Used X-rays are made of a polyester film coated in emulsion layers made of gelatin and contain silver. All X-ray film contains about 2 per cent of its weight in silver after processing. Extracting silver from X-rays can be done in several ways and helps offset disposal costs.
This heavy metal is a valuable resource for manufacturing and economic trade. Recovering the silver from used film helps keep it in the marketplace and out of the landfills, serving as an economic boost and helping the environment. Its sale can help hospitals and recyclers reduce the cost of disposal, earn extra income and lower the overall costs of producing X-rays.
There are several methods for extracting silver from X-rays. The most common method in past years was simply burning shredded X-rays to destroy the film, while leaving behind the precious metal. Modern facilities use environmentally friendly methods such as, metal replacement, electroplating and chemical precipitation. Researchers have also developed methods of silver extraction using bacteria and enzymes to eat away at the gelatin emulsion, leaving the silver for recovery. This method is not widely used (as of 2011).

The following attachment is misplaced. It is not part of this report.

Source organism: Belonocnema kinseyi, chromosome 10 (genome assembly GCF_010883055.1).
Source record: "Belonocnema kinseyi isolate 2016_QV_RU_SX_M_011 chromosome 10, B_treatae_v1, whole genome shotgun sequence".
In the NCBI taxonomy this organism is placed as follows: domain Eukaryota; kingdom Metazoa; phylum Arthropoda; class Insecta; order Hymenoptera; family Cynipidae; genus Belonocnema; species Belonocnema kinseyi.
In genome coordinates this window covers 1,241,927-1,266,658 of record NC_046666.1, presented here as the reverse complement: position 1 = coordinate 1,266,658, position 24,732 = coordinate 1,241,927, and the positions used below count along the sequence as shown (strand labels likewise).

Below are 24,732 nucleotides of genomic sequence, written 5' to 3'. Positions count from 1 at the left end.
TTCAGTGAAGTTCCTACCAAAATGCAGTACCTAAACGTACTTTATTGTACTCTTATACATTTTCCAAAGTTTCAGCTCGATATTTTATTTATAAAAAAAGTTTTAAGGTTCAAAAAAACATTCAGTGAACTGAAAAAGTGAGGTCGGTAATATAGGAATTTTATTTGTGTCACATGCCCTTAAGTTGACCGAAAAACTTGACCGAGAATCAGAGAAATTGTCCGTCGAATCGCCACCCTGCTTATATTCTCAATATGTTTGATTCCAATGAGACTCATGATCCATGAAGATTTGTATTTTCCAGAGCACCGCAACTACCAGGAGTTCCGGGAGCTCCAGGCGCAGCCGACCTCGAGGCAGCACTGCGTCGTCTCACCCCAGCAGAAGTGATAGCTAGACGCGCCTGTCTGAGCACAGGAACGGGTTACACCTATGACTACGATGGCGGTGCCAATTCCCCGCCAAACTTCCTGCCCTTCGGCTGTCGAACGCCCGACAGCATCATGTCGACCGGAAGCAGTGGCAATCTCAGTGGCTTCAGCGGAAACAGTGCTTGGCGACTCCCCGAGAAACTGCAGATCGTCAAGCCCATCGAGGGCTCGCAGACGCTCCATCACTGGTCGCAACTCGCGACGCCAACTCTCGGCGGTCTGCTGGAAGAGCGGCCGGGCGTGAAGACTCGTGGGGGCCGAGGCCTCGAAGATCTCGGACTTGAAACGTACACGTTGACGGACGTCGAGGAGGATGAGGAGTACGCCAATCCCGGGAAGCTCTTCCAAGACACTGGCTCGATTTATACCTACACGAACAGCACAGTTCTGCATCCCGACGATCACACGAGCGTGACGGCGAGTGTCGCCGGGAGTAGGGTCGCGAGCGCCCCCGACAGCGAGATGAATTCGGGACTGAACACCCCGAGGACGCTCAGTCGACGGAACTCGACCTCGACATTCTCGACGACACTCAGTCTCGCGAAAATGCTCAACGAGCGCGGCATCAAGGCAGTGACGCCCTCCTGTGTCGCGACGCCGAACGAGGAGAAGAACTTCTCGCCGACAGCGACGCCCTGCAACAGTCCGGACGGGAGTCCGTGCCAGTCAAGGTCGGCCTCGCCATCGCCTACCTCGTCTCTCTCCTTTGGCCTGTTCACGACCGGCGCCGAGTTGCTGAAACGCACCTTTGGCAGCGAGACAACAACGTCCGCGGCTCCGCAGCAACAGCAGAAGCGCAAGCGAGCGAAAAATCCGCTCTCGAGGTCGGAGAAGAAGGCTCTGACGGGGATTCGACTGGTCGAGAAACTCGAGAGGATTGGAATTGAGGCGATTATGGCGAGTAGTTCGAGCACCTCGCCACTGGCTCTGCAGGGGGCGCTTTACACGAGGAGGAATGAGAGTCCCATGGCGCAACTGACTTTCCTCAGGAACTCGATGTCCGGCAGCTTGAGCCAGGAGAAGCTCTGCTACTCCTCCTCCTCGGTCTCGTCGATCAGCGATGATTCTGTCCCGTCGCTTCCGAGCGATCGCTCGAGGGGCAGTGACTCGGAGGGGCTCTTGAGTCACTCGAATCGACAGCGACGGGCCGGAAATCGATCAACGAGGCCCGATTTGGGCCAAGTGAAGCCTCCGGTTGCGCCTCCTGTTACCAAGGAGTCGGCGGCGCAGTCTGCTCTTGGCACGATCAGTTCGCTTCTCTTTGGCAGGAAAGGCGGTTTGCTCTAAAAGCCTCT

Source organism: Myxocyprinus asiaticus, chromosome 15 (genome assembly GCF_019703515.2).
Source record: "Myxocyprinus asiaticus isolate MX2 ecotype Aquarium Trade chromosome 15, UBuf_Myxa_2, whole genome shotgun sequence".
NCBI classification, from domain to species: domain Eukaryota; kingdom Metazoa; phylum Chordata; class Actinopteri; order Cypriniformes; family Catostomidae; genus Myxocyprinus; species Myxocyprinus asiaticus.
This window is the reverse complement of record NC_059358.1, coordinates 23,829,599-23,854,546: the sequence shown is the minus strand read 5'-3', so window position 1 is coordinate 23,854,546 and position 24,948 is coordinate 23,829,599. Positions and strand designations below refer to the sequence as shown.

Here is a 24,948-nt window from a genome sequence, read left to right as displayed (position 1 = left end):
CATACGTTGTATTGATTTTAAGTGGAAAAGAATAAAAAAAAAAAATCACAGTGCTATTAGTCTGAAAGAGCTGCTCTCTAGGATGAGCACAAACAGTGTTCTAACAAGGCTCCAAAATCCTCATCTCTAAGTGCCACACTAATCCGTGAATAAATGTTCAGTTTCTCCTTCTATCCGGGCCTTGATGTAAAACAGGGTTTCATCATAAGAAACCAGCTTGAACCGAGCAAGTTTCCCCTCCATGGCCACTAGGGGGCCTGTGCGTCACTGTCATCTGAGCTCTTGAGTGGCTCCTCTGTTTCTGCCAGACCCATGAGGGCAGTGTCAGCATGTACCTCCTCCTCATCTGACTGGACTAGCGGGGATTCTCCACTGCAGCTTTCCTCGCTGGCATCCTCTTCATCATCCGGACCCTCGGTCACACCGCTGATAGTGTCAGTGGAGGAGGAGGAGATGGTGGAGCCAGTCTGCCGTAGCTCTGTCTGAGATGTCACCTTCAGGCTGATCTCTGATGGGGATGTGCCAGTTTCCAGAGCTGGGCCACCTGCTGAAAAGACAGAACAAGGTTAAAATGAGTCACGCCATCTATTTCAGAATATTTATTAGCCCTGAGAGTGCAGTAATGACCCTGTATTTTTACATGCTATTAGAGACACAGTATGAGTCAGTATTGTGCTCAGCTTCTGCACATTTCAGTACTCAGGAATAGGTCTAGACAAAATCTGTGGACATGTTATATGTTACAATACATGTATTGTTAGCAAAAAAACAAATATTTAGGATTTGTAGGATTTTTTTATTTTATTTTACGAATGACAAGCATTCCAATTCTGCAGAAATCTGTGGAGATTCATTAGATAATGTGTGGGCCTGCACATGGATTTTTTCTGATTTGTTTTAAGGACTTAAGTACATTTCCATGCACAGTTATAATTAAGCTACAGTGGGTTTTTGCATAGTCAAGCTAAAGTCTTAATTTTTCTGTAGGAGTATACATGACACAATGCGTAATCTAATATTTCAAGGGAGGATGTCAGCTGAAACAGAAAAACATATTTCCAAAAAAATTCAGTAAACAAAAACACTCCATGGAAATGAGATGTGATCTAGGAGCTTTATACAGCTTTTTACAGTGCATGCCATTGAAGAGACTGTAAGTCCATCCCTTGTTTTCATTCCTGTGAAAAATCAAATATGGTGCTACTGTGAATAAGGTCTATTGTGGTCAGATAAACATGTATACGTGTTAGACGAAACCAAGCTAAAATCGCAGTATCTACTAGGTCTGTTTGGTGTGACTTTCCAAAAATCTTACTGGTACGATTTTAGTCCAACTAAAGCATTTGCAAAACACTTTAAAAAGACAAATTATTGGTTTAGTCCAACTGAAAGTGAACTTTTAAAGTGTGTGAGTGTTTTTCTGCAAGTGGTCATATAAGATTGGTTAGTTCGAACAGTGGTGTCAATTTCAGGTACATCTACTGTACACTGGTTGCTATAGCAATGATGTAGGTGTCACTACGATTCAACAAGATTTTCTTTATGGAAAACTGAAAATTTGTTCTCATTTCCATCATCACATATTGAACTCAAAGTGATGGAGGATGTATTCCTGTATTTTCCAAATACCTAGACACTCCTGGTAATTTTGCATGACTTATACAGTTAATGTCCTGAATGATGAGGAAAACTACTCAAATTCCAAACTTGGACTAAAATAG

The Environmental Protection Agency (EPA) and the Health Insurance Portability and Accountability Act (HIPAA) require silver recyclers, hospitals and clinics to follow certain rules regarding X-ray film disposal. The film is considered private information and must be completely destroyed, while the silver and other chemicals within the film are toxic to the environment. Silver recovery prevents the metal from entering the environment, but other products used in the process must be carefully contained or destroyed.
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